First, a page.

About

ˈfly-leaf, n.

A blank leaf at the beginning or end, but esp. at the beginning, of a book.

Some people think it an almost criminal kind of sacrilege to write in a book. For a lot of people, this brand of desecration is up there with dog-earing the pages, or bending the whole thing back on itself so that it lies inside out, a long white crack frowning along its spine.

Personally, I see no problem with writing in my books – or, indeed, with any of the readerly misdemeanours listed above. As far as my paperbacks go, I like them to look lived-in, well-loved: to show the journey we have taken together in their puckered page-edges and their beautifully bowing spines.

In fact, I actually take writing in the flyleaves to be a supreme act of love – and of inspiration.

To write on the flyleaves of a book that inspires you is to crystallise a moment of creative overthrow: the sudden seizure of what blank space is available to you right then to document the lightning bolt that has just struck you. It is a sign of reckless creative abandon: the spirit of the kind of all-at-once excitement and possibility that I am hoping to summon and to capture with this blog.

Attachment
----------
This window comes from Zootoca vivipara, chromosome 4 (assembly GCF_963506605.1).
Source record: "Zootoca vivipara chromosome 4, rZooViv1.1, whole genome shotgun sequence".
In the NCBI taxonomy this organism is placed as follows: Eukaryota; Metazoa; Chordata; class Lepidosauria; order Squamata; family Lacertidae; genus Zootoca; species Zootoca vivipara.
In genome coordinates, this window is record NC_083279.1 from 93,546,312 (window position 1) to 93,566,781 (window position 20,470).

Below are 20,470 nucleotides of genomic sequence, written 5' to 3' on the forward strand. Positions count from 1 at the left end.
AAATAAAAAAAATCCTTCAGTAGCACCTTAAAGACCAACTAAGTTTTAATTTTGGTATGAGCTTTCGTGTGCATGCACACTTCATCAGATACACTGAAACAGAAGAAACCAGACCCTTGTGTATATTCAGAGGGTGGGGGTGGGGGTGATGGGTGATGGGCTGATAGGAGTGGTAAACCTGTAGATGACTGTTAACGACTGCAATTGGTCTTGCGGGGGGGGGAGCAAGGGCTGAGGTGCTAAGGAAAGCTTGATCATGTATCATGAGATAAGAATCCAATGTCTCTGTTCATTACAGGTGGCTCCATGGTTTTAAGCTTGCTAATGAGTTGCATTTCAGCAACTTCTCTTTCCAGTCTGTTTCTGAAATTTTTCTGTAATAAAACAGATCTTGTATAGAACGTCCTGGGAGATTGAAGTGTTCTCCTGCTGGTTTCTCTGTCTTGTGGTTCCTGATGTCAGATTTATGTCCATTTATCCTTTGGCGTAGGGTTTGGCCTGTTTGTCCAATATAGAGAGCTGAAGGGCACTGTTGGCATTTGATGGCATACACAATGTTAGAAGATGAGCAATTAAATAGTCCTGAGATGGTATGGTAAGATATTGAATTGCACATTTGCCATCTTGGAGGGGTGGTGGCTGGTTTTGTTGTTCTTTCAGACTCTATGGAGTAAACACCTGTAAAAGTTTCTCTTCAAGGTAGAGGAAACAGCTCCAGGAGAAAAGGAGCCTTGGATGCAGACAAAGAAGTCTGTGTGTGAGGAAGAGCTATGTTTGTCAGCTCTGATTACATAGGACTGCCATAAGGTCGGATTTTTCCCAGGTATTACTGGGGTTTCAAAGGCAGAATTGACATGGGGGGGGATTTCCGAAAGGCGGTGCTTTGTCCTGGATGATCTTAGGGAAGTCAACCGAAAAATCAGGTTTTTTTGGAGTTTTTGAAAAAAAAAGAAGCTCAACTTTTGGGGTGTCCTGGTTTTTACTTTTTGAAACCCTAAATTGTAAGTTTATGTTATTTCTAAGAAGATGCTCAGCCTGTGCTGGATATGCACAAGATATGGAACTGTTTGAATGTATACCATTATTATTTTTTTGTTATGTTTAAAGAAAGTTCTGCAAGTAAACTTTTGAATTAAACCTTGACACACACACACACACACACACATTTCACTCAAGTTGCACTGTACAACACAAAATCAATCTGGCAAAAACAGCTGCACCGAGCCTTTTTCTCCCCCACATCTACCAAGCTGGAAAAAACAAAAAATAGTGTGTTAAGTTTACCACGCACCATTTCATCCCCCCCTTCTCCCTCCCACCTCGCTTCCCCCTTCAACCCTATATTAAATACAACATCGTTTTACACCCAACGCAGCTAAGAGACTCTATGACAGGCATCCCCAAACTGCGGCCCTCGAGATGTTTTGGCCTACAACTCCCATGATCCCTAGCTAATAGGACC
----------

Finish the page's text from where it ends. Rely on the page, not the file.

Written on the Flyleaves took on more meaning for me as I entered my fourth year of university study, moving from my beloved York and my English Literature undergrad degree to study as a postgrad at the University of Oxford. It was intended as an antidote to my continued critical work: too often over my academic career had I second-guessed myself and hesitated at the crucial moment to put pen to paper, choosing instead to abandon my writing like a shameful secret. Now, as I leave adademia behind – at least for the time being – I do feel somewhat rehabilitated, more able to embrace my ideas, my creativity, my writing: whatever makes it into the moment, onto the flyleaves.

My name is Amy Hughes; welcome the marginalia of my day-to-day existence.


© All work on this blog, unless stated otherwise, is the property of Amy Hughes, and should therefore not be reproduced or copied without her express written permission and credit to the original material.


Main page header: Maria by Kees Van Dongen. Photo taken by me at the Metropolitan Museum of Art, New York.

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